Under-React to a Problem.

I’m working on my Happiness Project, and you could have one, too! Everyone’s project will look different, but it’s the rare person who can’t benefit. Join in — no need to catch up, just jump in right now. Each Friday’s post will help you think about your own happiness project.

I have hundreds of resolutions for my happiness project, and I love hearing other people’s ideas for resolutions — which is one reason I’m addicted to checking out the Happiness Project Toolbox. I’ve adopted several resolutions that I’ve read there, including one of my new favorites: “Choose the bigger life.”

Another great new resolution was suggested to me by a reader who’s blogging about her experience on a ship doing research in Antarctica. Their research leader urged them to “Under-react to problems.” Note that this resolution doesn’t suggest ignoring or minimizing problems – just under-reacting to them.

I had reason to think about this resolution a few nights ago. I confronted a problem, and I reacted in a big way. I wouldn’t say that I over-reacted, but I definitely reacted a lot. And even in the moment, it was clear to me that having a violent reaction wasn’t helping – me or anyone else involved.

So I took a deep breath and calmed myself. I acted the way I wanted to feel. I tried to under-react. And I felt better, and the problem suddenly seemed less onerous.

This frame of mind helps me stay calm, keep a sense of humor, and keep a sense of proportion. I associate this phlegmatic sensibility with the British, as when Winston Churchill remarked, after being asked about possible invasion: “My technical advisers were of opinion that the best method of dealing with invasion of the island of Britain was to drown as many as possible on the way over and knock the others on the head as they crawled ashore.”

I mentioned this resolution to a friend, and he said he’d just “under-reacted to a problem” himself. He’d needed a new kind of special camera for his home-office computer, and when he went to buy it, he discovered that it cost about twice as much as he’d intended to spend. He said he stood in the aisle and deliberately forced himself to stay calm, to debate whether he really needed the camera, and not to let himself get worked up with annoyance.

A big birthday. Late work reports. Mislaid homework. Stolen parking spots. Life is full of opportunities for under-reaction – or over-reaction.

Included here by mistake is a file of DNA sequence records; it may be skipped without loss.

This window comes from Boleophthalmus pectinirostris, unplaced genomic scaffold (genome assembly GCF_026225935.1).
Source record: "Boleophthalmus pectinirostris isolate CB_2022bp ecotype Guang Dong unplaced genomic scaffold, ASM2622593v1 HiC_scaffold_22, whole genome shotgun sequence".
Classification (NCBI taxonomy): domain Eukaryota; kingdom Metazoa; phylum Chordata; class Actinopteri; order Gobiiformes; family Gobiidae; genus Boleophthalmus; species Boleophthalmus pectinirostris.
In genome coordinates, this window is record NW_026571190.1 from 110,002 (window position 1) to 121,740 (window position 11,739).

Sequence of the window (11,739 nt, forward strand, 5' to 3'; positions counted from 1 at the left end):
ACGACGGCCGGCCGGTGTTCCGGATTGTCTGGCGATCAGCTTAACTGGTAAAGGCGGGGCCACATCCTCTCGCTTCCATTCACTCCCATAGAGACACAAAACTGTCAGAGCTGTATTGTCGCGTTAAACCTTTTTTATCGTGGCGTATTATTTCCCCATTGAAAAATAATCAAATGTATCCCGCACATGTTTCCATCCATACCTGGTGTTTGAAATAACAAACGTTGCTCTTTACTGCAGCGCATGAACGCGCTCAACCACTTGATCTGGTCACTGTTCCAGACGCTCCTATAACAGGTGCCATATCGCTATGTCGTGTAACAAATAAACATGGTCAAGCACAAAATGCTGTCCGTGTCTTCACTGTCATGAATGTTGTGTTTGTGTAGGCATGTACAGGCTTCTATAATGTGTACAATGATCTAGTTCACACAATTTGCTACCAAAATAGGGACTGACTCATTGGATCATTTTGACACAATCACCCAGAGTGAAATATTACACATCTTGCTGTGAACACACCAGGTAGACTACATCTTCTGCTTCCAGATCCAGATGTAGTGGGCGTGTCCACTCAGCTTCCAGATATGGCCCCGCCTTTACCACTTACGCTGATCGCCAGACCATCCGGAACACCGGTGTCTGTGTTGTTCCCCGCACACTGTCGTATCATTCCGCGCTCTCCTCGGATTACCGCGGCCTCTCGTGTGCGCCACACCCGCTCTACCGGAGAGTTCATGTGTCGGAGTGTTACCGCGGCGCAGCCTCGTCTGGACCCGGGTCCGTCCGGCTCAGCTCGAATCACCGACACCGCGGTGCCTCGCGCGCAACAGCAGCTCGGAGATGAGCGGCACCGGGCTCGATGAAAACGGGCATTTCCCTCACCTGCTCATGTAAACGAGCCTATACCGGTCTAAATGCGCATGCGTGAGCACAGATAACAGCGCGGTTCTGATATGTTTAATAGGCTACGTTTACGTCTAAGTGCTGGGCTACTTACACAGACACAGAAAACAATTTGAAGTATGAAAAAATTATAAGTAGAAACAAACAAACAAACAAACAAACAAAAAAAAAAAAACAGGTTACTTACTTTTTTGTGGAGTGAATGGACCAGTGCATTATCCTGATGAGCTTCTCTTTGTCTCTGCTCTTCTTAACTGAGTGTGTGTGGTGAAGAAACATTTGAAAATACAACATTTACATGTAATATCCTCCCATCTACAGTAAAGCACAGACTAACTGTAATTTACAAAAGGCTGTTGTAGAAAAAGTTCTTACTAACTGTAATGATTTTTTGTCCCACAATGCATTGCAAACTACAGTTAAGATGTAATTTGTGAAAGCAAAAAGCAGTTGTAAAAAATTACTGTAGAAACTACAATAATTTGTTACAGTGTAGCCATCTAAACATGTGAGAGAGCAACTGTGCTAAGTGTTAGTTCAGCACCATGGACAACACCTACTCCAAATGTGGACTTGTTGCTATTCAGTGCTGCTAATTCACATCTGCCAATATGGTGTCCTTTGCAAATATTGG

Do you think it helps to under-react to a problem?

* 2010 Happiness Challenge: For those of you following the 2010 Happiness Project Challenge, to make 2010 a happier year, this month’s focus is Energy. Last week’s resolution was to Toss and organize. Did you try to follow that resolution? Did it help to boost your happiness?

This week’s resolution is to Tackle a nagging task.

(I had to re-load the video, because there was a mistake in the title card — so to the 2,800 of you who saw the wrong version, it’s now fixed!)

If you want to read more about this resolution, check out…
Need a simple and effective way to get your life under control? Try the one-minute rule.
2010 Happiness Challenge (or watch the intro video). It’s never too late to start! You’re not behind, jump in right now, sign up here. For more ideas, check out the Happiness Project site on Woman’s Day.

* I was thrilled to be included in Gimundo’s list of 25 amazing websites and online resources for inspiration, positivity, and more.

Other posts you might be interested in . . .

  • Lisa Canning

    Wow. This updated and appeared while I was reading other stuff…and it’s perfect for me today. I have been away, but am back!! Big fan of this project, thanks so much Gretchen.

  • jenny

    “Do you think it helps to under-react to a problem?”

    (When I can remember to do it), it really helps me deal with my children in many different scenarios, and it ESPECIALLY helps in dealing with my teenager. 🙂 Having a good relationship with your teenager= happiness.